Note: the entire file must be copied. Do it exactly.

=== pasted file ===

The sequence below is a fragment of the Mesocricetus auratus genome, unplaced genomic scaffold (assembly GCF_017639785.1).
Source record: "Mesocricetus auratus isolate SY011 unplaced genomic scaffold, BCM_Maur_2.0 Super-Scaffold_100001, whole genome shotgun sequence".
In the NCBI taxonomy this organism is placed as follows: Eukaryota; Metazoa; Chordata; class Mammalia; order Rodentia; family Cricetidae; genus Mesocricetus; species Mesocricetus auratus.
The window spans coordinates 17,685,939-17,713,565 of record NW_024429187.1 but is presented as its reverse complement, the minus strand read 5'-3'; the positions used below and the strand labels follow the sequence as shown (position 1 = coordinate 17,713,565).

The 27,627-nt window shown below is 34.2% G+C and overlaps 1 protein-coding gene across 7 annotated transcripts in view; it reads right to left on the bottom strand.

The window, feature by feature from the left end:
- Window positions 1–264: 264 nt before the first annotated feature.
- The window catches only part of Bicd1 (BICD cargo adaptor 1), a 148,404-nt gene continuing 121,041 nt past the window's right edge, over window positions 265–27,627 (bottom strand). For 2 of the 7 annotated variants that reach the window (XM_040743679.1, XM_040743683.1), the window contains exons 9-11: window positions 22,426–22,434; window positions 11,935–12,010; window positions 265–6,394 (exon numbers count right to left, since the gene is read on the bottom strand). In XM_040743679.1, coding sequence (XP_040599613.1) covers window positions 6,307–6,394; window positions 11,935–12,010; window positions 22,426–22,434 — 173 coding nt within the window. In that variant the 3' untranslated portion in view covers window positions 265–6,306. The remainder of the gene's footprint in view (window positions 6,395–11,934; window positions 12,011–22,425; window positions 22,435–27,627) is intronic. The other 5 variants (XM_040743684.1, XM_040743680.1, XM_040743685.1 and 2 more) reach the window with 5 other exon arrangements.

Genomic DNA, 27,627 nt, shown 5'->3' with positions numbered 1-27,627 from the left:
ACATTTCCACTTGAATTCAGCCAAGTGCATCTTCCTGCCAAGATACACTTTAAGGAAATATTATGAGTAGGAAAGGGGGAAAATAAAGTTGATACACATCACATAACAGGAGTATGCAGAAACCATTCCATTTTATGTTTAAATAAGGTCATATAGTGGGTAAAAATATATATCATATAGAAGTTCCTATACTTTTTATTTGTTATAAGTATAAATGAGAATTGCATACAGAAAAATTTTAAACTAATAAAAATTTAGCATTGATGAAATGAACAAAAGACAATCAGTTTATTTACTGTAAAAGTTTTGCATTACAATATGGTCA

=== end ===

The sequence below is a fragment of the Mesocricetus auratus genome, unplaced genomic scaffold (assembly GCF_017639785.1).
Source record: "Mesocricetus auratus isolate SY011 unplaced genomic scaffold, BCM_Maur_2.0 Super-Scaffold_100001, whole genome shotgun sequence".
In the NCBI taxonomy this organism is placed as follows: Eukaryota; Metazoa; Chordata; class Mammalia; order Rodentia; family Cricetidae; genus Mesocricetus; species Mesocricetus auratus.
The window spans coordinates 17,685,939-17,713,565 of record NW_024429187.1 but is presented as its reverse complement, the minus strand read 5'-3'; the positions used below and the strand labels follow the sequence as shown (position 1 = coordinate 17,713,565).

The 27,627-nt window shown below is 34.2% G+C and overlaps 1 protein-coding gene across 7 annotated transcripts in view; it reads right to left on the bottom strand.

The window, feature by feature from the left end:
- Window positions 1–264: 264 nt before the first annotated feature.
- The window catches only part of Bicd1 (BICD cargo adaptor 1), a 148,404-nt gene continuing 121,041 nt past the window's right edge, over window positions 265–27,627 (bottom strand). For 2 of the 7 annotated variants that reach the window (XM_040743679.1, XM_040743683.1), the window contains exons 9-11: window positions 22,426–22,434; window positions 11,935–12,010; window positions 265–6,394 (exon numbers count right to left, since the gene is read on the bottom strand). In XM_040743679.1, coding sequence (XP_040599613.1) covers window positions 6,307–6,394; window positions 11,935–12,010; window positions 22,426–22,434 — 173 coding nt within the window. In that variant the 3' untranslated portion in view covers window positions 265–6,306. The remainder of the gene's footprint in view (window positions 6,395–11,934; window positions 12,011–22,425; window positions 22,435–27,627) is intronic. The other 5 variants (XM_040743684.1, XM_040743680.1, XM_040743685.1 and 2 more) reach the window with 5 other exon arrangements.

Genomic DNA, 27,627 nt, shown 5'->3' with positions numbered 1-27,627 from the left:
ACATTTCCACTTGAATTCAGCCAAGTGCATCTTCCTGCCAAGATACACTTTAAGGAAATATTATGAGTAGGAAAGGGGGAAAATAAAGTTGATACACATCACATAACAGGAGTATGCAGAAACCATTCCATTTTATGTTTAAATAAGGTCATATAGTGGGTAAAAATATATATCATATAGAAGTTCCTATACTTTTTATTTGTTATAAGTATAAATGAGAATTGCATACAGAAAAATTTTAAACTAATAAAAATTTAGCATTGATGAAATGAACAAAAGACAATCAGTTTATTTACTGTAAAAGTTTTGCATTACAATATGGTCA